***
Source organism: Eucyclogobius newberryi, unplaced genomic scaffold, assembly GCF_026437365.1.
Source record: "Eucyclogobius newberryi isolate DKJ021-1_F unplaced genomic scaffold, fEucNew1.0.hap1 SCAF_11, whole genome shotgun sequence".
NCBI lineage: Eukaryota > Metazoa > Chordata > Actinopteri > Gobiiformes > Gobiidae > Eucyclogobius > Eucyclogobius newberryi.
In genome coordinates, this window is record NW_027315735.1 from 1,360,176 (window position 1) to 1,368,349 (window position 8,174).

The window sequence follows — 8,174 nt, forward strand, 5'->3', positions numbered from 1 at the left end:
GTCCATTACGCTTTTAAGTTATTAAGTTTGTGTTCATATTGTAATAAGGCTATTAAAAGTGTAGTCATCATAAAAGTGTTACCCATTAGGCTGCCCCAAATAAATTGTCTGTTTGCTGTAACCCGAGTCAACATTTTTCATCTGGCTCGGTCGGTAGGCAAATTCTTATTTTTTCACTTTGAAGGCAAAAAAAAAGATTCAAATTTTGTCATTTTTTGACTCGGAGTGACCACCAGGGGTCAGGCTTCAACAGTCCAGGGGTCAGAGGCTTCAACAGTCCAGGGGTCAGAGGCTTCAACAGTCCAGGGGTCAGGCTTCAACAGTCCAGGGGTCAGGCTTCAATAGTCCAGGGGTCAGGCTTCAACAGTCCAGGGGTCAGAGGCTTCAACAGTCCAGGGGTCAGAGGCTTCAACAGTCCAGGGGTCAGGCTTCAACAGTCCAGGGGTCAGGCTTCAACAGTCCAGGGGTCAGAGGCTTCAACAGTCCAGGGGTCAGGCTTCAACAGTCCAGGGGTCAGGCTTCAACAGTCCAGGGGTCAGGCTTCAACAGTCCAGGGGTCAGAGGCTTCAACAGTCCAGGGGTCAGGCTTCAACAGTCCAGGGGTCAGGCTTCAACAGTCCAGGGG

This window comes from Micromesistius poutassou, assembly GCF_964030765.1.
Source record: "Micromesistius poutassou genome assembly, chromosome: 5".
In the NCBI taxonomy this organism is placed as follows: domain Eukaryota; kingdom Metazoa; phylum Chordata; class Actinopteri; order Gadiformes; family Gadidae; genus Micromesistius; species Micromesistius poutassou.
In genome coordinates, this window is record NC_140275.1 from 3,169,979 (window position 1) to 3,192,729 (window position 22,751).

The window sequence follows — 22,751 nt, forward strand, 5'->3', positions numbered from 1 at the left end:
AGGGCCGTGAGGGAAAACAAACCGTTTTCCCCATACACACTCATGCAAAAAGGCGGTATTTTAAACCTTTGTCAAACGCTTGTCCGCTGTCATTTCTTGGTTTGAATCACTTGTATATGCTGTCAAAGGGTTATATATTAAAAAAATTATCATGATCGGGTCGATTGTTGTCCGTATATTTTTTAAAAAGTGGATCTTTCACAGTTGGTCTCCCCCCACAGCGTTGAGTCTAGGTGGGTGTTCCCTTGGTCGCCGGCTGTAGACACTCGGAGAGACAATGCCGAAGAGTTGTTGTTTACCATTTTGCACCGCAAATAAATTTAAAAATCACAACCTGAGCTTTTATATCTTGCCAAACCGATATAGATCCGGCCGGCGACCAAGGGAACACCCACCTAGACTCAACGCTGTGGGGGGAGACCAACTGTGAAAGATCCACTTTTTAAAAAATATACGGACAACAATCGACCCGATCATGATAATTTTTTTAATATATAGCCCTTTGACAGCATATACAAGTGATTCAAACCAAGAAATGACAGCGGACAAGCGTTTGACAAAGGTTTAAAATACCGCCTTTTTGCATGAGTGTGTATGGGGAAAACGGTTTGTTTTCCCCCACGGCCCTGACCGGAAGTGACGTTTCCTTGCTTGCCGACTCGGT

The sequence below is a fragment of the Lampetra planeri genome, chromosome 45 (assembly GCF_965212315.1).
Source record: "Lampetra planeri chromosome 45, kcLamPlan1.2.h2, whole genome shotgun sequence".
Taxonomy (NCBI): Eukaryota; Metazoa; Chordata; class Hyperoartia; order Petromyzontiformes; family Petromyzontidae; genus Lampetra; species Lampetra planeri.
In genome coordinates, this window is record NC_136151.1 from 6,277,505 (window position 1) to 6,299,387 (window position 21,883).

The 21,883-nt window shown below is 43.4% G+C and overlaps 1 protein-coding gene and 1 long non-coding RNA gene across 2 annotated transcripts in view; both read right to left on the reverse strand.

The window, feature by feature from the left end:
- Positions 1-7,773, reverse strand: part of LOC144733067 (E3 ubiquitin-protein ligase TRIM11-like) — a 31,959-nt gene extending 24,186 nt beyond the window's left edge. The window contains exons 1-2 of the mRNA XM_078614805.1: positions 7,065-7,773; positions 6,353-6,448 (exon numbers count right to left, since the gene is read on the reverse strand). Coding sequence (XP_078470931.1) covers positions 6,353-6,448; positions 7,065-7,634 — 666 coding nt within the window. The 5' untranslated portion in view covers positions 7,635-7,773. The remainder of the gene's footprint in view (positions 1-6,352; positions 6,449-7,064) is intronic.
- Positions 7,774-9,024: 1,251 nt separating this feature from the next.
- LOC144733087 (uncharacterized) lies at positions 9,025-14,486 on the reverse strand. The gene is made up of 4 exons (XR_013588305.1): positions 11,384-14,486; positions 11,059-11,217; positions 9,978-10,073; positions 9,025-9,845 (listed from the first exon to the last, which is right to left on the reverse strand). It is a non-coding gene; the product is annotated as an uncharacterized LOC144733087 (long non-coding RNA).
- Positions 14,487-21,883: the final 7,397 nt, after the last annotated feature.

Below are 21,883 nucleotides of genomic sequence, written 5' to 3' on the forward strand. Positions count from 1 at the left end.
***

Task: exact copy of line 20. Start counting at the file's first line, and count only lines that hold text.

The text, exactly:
- Positions 7,774-9,024: 1,251 nt separating this feature from the next.